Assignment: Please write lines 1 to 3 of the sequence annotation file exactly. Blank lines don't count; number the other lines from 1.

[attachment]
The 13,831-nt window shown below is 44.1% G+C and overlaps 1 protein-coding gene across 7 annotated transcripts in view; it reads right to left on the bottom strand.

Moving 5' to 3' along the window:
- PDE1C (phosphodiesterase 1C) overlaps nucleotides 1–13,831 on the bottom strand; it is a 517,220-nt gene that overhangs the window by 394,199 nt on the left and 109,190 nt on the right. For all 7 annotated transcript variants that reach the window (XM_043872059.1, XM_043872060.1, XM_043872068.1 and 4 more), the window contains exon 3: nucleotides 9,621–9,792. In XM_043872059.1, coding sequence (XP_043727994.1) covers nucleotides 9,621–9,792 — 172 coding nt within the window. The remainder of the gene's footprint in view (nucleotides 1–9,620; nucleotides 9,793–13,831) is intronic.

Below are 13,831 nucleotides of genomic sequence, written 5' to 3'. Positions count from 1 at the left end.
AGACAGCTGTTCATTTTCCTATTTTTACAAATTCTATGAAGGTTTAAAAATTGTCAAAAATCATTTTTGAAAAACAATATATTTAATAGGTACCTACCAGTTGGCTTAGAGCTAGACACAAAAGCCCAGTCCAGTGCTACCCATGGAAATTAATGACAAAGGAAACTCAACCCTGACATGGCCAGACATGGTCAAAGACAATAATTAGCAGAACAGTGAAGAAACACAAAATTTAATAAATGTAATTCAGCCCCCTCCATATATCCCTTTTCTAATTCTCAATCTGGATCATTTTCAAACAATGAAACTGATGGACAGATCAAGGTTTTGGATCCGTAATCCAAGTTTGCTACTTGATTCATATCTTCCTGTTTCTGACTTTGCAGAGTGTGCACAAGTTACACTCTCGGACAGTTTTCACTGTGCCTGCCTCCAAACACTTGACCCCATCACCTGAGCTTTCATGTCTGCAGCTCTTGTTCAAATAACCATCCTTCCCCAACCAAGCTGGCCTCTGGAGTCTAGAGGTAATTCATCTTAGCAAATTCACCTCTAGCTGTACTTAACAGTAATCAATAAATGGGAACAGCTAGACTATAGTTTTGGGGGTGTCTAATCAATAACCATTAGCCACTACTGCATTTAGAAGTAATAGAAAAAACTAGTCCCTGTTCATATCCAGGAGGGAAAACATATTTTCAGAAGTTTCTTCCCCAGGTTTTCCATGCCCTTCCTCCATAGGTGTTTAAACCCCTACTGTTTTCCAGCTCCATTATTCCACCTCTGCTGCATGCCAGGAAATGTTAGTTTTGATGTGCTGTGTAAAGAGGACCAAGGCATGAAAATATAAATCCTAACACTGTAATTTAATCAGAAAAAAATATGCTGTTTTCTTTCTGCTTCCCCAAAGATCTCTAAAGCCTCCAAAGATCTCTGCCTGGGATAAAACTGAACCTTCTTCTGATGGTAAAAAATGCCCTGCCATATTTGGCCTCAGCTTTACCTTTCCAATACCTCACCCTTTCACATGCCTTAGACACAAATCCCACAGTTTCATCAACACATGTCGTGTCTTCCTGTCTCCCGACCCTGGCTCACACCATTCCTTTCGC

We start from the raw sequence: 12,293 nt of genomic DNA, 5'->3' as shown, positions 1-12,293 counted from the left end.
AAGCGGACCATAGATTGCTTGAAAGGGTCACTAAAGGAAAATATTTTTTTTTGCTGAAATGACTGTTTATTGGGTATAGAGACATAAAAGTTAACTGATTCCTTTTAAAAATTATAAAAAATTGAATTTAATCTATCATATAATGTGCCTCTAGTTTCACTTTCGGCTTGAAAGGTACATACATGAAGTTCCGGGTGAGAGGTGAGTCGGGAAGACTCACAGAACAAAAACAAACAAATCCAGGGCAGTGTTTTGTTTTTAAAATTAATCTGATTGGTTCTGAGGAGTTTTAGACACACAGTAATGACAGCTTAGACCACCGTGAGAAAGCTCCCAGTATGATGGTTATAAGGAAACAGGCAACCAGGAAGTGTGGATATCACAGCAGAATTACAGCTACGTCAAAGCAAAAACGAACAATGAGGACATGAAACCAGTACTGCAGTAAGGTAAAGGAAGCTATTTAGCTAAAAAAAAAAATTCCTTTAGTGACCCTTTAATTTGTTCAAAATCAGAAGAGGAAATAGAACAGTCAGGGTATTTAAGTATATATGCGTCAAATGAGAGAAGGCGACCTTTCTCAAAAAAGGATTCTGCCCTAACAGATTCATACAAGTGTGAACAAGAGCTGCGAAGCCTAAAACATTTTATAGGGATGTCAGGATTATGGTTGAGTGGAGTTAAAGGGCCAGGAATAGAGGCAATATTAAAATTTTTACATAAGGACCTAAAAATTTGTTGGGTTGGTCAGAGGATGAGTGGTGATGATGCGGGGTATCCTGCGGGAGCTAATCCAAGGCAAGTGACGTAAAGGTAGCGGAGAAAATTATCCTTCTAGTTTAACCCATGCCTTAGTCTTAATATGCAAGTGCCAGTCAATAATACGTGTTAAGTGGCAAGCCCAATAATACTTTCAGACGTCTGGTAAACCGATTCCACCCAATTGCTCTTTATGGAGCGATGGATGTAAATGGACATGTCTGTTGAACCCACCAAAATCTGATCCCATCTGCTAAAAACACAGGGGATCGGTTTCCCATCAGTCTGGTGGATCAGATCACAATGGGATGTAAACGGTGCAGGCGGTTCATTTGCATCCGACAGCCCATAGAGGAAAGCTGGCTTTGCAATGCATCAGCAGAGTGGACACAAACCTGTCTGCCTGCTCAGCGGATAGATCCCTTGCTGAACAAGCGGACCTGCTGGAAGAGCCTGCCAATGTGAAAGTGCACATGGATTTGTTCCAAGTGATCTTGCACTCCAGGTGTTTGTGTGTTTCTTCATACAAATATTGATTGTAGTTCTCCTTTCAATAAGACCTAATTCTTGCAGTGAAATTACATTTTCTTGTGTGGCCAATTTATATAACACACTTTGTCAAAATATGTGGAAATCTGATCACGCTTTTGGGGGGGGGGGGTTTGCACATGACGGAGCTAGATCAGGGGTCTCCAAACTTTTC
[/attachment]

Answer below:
The 13,831-nt window shown below is 44.1% G+C and overlaps 1 protein-coding gene across 7 annotated transcripts in view; it reads right to left on the bottom strand.

Moving 5' to 3' along the window:
- PDE1C (phosphodiesterase 1C) overlaps nucleotides 1–13,831 on the bottom strand; it is a 517,220-nt gene that overhangs the window by 394,199 nt on the left and 109,190 nt on the right. For all 7 annotated transcript variants that reach the window (XM_043872059.1, XM_043872060.1, XM_043872068.1 and 4 more), the window contains exon 3: nucleotides 9,621–9,792. In XM_043872059.1, coding sequence (XP_043727994.1) covers nucleotides 9,621–9,792 — 172 coding nt within the window. The remainder of the gene's footprint in view (nucleotides 1–9,620; nucleotides 9,793–13,831) is intronic.